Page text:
I Don’t Hire Rockstars
Wow, it’s been a really long time since I’ve posted anything. Booked has been keeping me very busy, but I’m going to make an attempt to publish more posts this year.
I was out to dinner with some friends the other night. These are guys that I worked with in a past life and some of the best teammates I’ve ever had, so I have a ton of respect for their opinions.
The topic of “rockstar” developers came up – I’m not sure how, but we’re a bunch of software developers so I suppose it was inevitable. The question was around if rockstar developers are good for a team.
Throughout my career I’ve heard leaders bellow from the towers – “[insert name here] is a rockstar! We need to hire more rockstars like [repeated name here].” Obviously, if we had a team of rockstars we’d build incredible applications so quickly and such high quality that our competition could never catch us, right?
Look, I’ve never met a literal rock star, but I’ve watched my fair share of VH1’s Behind the Music. Stars want to be stars. Maybe they don’t even want to be stars, I don’t know, but they seem to gravitate towards being the center of attention. There is an air of arrogance and ego, literally putting themselves ahead of the rest of the band.
Rock bands usually only have one front man – one star. Many frontmen have kept playing over the years, using the same band name but rotating through an assortment of supplemental musicians. To them it’s not about the group – it’s about themselves.
How good would a song be if you had 5 people shredding sick guitar solos at the same time? I mean, I’d watch it, but it would be a disaster and hardly resemble a coherent song. Or you’d have a bunch of people jockeying for the lead role. Here’s what happens when you put a bunch of rockstars on the same team. Don’t actually watch that – it’s not good.
Contrast that with a jazz band. Typically, everyone shines at some point, but while one musician is delivering their solo, the rest of the group is supporting them.
It’s a similar situation on most sports teams. There may be one person that scores most of the points most of the time, but teams rarely win having a single, dominating star. Even the best person on a sports team has to support, coach and mentor other people on the team if they want to succeed as a group. Jordan needed Luc Longley for the whole team to succeed.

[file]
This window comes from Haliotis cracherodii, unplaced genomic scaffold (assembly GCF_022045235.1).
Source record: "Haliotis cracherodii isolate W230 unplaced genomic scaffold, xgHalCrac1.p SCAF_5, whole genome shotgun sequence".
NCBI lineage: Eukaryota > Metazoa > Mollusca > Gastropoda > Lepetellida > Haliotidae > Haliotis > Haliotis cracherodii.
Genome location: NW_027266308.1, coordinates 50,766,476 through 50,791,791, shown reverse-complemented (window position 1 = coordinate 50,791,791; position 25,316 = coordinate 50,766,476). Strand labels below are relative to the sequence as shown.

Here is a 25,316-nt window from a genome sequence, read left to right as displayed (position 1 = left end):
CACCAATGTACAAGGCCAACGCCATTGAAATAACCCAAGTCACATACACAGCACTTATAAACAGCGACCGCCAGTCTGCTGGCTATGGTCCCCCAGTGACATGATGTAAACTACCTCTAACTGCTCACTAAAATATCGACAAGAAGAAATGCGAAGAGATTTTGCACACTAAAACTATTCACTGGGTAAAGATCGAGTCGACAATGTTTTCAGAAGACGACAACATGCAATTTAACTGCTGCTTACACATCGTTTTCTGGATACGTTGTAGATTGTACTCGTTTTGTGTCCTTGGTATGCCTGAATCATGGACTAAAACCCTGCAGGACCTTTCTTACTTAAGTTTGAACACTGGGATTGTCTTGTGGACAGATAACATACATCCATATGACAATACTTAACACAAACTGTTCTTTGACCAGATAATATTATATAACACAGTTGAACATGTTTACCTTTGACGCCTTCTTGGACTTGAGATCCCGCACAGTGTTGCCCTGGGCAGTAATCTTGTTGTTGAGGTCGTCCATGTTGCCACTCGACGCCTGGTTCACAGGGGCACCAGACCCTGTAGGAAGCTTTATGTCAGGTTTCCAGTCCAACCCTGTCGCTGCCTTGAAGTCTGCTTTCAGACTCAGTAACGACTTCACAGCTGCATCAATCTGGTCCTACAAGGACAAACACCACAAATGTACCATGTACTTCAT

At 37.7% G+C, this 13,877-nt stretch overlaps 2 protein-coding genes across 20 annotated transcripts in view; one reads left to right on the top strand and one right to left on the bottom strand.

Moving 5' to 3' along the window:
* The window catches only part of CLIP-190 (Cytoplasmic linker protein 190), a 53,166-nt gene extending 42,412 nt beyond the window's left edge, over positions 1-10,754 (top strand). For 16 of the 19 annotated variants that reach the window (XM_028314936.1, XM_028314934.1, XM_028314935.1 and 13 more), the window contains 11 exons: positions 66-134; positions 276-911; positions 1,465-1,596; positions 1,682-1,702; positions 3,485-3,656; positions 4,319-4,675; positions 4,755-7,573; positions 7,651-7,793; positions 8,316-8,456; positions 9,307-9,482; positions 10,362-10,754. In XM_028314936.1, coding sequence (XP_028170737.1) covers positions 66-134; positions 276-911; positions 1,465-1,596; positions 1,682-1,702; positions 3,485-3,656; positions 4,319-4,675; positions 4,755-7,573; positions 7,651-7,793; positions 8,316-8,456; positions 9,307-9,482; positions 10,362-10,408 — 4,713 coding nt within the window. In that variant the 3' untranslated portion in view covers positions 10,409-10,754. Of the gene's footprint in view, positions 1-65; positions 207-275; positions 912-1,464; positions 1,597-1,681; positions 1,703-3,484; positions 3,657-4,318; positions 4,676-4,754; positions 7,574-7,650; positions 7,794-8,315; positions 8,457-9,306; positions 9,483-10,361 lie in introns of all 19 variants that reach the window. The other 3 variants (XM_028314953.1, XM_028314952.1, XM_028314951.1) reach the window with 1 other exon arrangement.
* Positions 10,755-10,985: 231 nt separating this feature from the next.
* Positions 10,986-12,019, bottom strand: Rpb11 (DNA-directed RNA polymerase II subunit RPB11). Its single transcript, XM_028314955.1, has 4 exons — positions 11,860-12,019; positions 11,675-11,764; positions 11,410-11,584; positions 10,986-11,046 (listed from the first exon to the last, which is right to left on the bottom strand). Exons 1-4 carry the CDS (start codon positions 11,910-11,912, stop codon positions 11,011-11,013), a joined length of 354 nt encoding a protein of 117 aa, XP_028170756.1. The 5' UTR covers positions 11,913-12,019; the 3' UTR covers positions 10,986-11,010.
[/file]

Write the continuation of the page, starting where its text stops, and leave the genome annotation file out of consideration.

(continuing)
I’ve been interviewing and hiring developers for a long time and spoken with more amazingly talented people than I can count. People who could program circles around me. But software development is about so much more than hands-on-the-keyboard development. Software development requires differing opinions, reciprocal coaching, and an ability to check your ego at the door.
A team full of big egos will spend more time debating theoretical performance of an algorithm than actually building a simple solution that solves the problem.
A team of passionate, competent developers who care about getting a working solution in front of customers will naturally select a solution that works. That solution may not be the most technically impressive, but it will solve the problem. And solve it correctly.
While the team of rockstars is fighting with each other about which framework is best for implementing a complex distributed messaging solution in order to save form data, a team of passionate, competent developers will have built an entire application that does everything needed. No more, no less.
A team full of big egos is truly a recipe for a toxic team. These types of people tend to believe that their opinions are always correct. These teams will bicker and argue incessantly over inconsequential details.
But what about a single rockstar? Surely you need that person to carry the rest of the team.
A team with a single rockstar will silence the more reserved people on the team, which kills great ideas before they are ever introduced. In my experience, the rockstars rarely pair program and rarely coach. They rarely write unit tests, let alone practice test driven development (if their initial instincts always right then the tests just slow them down!). They create a mirage of short term speed, hiding the fact quality is slipping and most of the team doesn’t know what’s going on.
A team of passionate, competent developers will support each other. Their ego doesn’t blind them to the fact that they are human and will make mistakes. They will find simple solutions. They will outperform a team of rockstars every time. This is the team I want.
What do you think? Have you worked on a team of “rockstars”? How did it go?
Thanks for the nice post! It was great 🙂
Great article. I am putting something together to have a talk with my team about this topic and loved your analogy